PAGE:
Jimmy and I can't keep cats or dogs in our apartment at port's edge, but that's ok and only ok because although we like cats, I don't like dogs. I wanted to have trees, one for each year, to drop buds, bouganvillea maybe, on our slate gray floor but trees are costly to acquire on a baristaís budget. So: parakeets. A green one and a pink one and one with stripes, any color, definitely. I want to hear the parakeets twitter in the early morning just as I heard my motherís parakeets twitter in the early afternoon before the sun dropped and the night creamed noir over the city.
. . .
Awkward young woman, thatís me. I donít look people straight. My voice shifts in tone and accent, the kind of voice that belongs to someone who will always be a stranger, unwilling to be pinned down to a city or a region or a nation, wary of the very idea of a homeland. I pretend Iím Invisible, Nobody, Jane Doe. I used to be agoraphobic, fearful of open spaces teeming with people. Iíd wear headphones, sometimes with the sound turned low or off, and walk through campus like that, pretending as if I was in my own world although, in truth, my skin prickled at the dazzling nearness of strangers. Then I got a bike; I was closer to freedom, whizzing easily into the spaces between flesh and flesh, flesh and building, building and building, by day or preferably night. My friends are not at all like me; they handle superficial encounters with enviable aplomb.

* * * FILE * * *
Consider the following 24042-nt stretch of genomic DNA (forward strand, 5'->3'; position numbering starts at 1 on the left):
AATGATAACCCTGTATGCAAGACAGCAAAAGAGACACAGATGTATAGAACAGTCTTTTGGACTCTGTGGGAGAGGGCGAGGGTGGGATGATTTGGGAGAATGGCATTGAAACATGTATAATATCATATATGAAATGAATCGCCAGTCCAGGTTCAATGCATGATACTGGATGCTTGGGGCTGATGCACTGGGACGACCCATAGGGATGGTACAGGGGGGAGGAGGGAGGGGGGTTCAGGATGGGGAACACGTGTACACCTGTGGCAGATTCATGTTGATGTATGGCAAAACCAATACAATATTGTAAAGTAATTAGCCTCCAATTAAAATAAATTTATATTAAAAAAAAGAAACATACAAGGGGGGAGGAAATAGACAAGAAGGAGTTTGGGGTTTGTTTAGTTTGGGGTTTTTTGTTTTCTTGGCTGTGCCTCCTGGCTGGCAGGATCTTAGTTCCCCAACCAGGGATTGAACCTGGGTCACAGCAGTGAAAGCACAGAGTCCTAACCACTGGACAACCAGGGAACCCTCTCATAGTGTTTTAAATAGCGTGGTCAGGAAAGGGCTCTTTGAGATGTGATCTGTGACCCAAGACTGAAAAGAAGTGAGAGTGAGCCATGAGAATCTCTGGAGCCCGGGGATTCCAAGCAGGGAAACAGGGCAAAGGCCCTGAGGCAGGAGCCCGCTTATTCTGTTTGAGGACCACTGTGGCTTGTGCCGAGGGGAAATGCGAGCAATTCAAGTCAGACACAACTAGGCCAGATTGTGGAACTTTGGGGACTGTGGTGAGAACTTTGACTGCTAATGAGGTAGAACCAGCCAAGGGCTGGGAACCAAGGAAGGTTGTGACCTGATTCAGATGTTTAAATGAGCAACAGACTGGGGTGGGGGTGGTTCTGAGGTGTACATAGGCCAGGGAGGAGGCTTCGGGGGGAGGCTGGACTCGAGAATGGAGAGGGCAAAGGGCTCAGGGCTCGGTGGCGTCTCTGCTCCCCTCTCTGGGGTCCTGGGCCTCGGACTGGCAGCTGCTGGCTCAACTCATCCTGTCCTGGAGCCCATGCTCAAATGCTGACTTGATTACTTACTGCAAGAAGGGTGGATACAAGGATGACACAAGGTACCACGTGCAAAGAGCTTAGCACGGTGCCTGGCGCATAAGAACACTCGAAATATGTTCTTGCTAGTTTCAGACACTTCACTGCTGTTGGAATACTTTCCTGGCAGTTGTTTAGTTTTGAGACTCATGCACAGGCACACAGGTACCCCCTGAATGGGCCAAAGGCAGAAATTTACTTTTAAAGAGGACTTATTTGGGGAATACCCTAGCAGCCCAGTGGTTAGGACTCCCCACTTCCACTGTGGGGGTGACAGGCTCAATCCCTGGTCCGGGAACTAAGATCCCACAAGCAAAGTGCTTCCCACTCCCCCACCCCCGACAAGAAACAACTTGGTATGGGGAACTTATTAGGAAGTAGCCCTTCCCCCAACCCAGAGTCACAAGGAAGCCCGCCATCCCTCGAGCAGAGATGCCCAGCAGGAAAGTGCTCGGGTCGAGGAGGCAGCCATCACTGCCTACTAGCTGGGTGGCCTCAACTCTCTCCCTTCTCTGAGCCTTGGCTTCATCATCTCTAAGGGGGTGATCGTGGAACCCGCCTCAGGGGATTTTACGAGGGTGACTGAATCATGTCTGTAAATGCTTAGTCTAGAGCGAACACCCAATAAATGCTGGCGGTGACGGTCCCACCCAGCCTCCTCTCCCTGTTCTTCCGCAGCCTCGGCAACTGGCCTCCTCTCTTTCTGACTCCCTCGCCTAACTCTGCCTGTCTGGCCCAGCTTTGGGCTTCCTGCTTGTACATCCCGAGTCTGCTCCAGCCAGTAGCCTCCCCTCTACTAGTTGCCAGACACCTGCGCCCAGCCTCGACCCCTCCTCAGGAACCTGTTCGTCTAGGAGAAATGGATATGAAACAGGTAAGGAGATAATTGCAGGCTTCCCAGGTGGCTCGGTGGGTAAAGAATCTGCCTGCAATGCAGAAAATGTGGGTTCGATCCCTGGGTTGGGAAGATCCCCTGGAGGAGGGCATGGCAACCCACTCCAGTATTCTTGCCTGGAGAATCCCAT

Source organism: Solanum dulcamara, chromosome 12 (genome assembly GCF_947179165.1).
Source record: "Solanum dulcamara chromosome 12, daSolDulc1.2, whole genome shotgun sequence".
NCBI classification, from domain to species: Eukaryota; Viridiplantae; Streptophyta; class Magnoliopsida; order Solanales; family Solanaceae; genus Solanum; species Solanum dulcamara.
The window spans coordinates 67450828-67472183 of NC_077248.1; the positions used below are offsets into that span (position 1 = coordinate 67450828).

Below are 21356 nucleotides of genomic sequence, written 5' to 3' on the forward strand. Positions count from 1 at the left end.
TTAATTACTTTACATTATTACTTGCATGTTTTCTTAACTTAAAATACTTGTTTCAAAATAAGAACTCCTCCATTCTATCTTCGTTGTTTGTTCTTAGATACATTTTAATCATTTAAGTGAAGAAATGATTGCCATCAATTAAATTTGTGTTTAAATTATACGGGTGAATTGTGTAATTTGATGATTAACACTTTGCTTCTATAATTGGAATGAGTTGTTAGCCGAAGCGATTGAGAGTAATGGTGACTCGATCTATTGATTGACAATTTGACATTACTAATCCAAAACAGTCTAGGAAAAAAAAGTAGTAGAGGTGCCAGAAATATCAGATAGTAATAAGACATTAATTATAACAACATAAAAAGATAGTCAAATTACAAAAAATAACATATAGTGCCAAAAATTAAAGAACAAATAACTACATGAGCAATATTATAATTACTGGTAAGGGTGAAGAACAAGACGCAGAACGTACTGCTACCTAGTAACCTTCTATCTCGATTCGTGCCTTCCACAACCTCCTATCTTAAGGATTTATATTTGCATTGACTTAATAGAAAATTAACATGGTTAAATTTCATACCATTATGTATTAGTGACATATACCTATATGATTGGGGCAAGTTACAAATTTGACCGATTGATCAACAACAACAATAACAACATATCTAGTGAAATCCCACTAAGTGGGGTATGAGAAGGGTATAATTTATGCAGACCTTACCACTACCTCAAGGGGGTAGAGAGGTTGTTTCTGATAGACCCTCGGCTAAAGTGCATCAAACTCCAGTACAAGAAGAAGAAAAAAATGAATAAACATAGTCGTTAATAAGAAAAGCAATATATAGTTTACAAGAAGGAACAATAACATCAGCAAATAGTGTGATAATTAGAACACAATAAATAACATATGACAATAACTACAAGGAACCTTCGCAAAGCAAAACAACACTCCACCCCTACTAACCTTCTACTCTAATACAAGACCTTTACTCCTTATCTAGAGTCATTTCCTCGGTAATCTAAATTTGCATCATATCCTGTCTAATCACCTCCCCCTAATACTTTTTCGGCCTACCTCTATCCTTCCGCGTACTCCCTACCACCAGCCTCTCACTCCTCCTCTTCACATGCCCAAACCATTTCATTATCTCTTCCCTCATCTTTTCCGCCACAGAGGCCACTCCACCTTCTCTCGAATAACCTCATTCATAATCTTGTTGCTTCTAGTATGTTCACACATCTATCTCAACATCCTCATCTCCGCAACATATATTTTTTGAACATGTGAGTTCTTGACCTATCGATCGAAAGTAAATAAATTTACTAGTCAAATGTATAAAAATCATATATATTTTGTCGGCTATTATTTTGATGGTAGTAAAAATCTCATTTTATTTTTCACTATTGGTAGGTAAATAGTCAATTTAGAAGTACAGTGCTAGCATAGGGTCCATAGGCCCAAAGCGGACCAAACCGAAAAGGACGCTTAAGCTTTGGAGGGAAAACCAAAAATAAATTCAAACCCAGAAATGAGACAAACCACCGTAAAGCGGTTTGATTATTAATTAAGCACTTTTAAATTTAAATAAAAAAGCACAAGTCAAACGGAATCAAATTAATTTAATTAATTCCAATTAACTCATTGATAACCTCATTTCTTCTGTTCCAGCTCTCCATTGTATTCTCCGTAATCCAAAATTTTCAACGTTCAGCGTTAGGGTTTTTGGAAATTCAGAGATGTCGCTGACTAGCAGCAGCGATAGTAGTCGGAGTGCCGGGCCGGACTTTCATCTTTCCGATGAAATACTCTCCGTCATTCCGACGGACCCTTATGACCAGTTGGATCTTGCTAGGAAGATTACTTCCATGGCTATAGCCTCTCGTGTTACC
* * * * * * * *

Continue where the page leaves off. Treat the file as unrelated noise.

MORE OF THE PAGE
Sometimes I wonder if I will be an awkward old woman, the kind of woman trailing crooked hems and relationships ellipses-fraught. Dreams and people and emotions, perpetually on hold. I hope not.
There is a woman I want to read in a story I have not written yet. She is just past her youth and living in a country that cannot claim her as its own citizen. She doesnít look for finalities. She isnít afraid of the strange, the unfamiliar, the wildernesses in people. She does not shy away from possible friendship; she looks at people straight.